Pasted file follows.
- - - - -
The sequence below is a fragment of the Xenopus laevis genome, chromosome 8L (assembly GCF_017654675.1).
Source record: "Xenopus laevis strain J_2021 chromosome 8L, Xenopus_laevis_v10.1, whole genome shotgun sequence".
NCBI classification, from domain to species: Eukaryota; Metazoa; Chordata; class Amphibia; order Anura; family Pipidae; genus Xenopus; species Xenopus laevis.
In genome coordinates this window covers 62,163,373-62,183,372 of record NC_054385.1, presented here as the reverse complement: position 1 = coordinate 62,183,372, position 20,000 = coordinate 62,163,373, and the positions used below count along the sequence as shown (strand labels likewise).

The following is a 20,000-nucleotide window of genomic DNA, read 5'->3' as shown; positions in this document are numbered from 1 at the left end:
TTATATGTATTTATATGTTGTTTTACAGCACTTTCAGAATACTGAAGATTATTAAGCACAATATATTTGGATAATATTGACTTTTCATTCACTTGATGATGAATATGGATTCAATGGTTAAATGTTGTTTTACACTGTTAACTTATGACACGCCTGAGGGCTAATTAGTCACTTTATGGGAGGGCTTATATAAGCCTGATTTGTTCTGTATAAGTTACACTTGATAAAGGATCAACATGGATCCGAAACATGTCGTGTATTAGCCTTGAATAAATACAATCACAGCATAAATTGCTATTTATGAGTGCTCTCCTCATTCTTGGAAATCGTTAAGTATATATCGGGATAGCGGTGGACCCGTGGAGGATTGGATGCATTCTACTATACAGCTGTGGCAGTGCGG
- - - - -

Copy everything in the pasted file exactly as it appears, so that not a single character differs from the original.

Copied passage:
The sequence below is a fragment of the Xenopus laevis genome, chromosome 8L (assembly GCF_017654675.1).
Source record: "Xenopus laevis strain J_2021 chromosome 8L, Xenopus_laevis_v10.1, whole genome shotgun sequence".
NCBI classification, from domain to species: Eukaryota; Metazoa; Chordata; class Amphibia; order Anura; family Pipidae; genus Xenopus; species Xenopus laevis.
In genome coordinates this window covers 62,163,373-62,183,372 of record NC_054385.1, presented here as the reverse complement: position 1 = coordinate 62,183,372, position 20,000 = coordinate 62,163,373, and the positions used below count along the sequence as shown (strand labels likewise).

The following is a 20,000-nucleotide window of genomic DNA, read 5'->3' as shown; positions in this document are numbered from 1 at the left end:
TTATATGTATTTATATGTTGTTTTACAGCACTTTCAGAATACTGAAGATTATTAAGCACAATATATTTGGATAATATTGACTTTTCATTCACTTGATGATGAATATGGATTCAATGGTTAAATGTTGTTTTACACTGTTAACTTATGACACGCCTGAGGGCTAATTAGTCACTTTATGGGAGGGCTTATATAAGCCTGATTTGTTCTGTATAAGTTACACTTGATAAAGGATCAACATGGATCCGAAACATGTCGTGTATTAGCCTTGAATAAATACAATCACAGCATAAATTGCTATTTATGAGTGCTCTCCTCATTCTTGGAAATCGTTAAGTATATATCGGGATAGCGGTGGACCCGTGGAGGATTGGATGCATTCTACTATACAGCTGTGGCAGTGCGG